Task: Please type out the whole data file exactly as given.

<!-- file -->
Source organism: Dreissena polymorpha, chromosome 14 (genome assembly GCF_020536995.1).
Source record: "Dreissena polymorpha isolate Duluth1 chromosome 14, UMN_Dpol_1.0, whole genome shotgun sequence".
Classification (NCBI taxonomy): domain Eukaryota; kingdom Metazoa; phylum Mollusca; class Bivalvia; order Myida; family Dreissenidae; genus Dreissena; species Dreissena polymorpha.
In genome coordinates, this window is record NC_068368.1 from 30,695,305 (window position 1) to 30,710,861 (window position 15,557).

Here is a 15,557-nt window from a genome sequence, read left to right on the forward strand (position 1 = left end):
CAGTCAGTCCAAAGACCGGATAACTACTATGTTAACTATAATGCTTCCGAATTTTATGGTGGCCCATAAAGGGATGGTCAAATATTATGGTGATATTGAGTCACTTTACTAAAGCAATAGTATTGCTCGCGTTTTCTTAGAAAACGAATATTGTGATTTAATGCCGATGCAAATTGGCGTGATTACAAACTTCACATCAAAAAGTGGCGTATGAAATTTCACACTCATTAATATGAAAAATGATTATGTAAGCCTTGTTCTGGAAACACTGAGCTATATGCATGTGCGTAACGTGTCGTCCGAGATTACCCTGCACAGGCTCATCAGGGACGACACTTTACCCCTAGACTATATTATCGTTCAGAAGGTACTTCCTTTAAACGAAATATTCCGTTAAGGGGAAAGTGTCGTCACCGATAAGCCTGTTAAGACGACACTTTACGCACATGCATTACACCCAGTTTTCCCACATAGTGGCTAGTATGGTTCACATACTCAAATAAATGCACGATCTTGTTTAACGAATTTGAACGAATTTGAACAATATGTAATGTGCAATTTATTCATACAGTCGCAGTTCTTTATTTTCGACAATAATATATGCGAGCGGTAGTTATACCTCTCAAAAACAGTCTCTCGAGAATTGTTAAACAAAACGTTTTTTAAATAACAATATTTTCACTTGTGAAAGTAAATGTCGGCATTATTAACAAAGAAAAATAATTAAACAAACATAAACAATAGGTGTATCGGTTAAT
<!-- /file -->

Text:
Source organism: Dreissena polymorpha, chromosome 14 (genome assembly GCF_020536995.1).
Source record: "Dreissena polymorpha isolate Duluth1 chromosome 14, UMN_Dpol_1.0, whole genome shotgun sequence".
Classification (NCBI taxonomy): domain Eukaryota; kingdom Metazoa; phylum Mollusca; class Bivalvia; order Myida; family Dreissenidae; genus Dreissena; species Dreissena polymorpha.
In genome coordinates, this window is record NC_068368.1 from 30,695,305 (window position 1) to 30,710,861 (window position 15,557).

Here is a 15,557-nt window from a genome sequence, read left to right on the forward strand (position 1 = left end):
CAGTCAGTCCAAAGACCGGATAACTACTATGTTAACTATAATGCTTCCGAATTTTATGGTGGCCCATAAAGGGATGGTCAAATATTATGGTGATATTGAGTCACTTTACTAAAGCAATAGTATTGCTCGCGTTTTCTTAGAAAACGAATATTGTGATTTAATGCCGATGCAAATTGGCGTGATTACAAACTTCACATCAAAAAGTGGCGTATGAAATTTCACACTCATTAATATGAAAAATGATTATGTAAGCCTTGTTCTGGAAACACTGAGCTATATGCATGTGCGTAACGTGTCGTCCGAGATTACCCTGCACAGGCTCATCAGGGACGACACTTTACCCCTAGACTATATTATCGTTCAGAAGGTACTTCCTTTAAACGAAATATTCCGTTAAGGGGAAAGTGTCGTCACCGATAAGCCTGTTAAGACGACACTTTACGCACATGCATTACACCCAGTTTTCCCACATAGTGGCTAGTATGGTTCACATACTCAAATAAATGCACGATCTTGTTTAACGAATTTGAACGAATTTGAACAATATGTAATGTGCAATTTATTCATACAGTCGCAGTTCTTTATTTTCGACAATAATATATGCGAGCGGTAGTTATACCTCTCAAAAACAGTCTCTCGAGAATTGTTAAACAAAACGTTTTTTAAATAACAATATTTTCACTTGTGAAAGTAAATGTCGGCATTATTAACAAAGAAAAATAATTAAACAAACATAAACAATAGGTGTATCGGTTAAT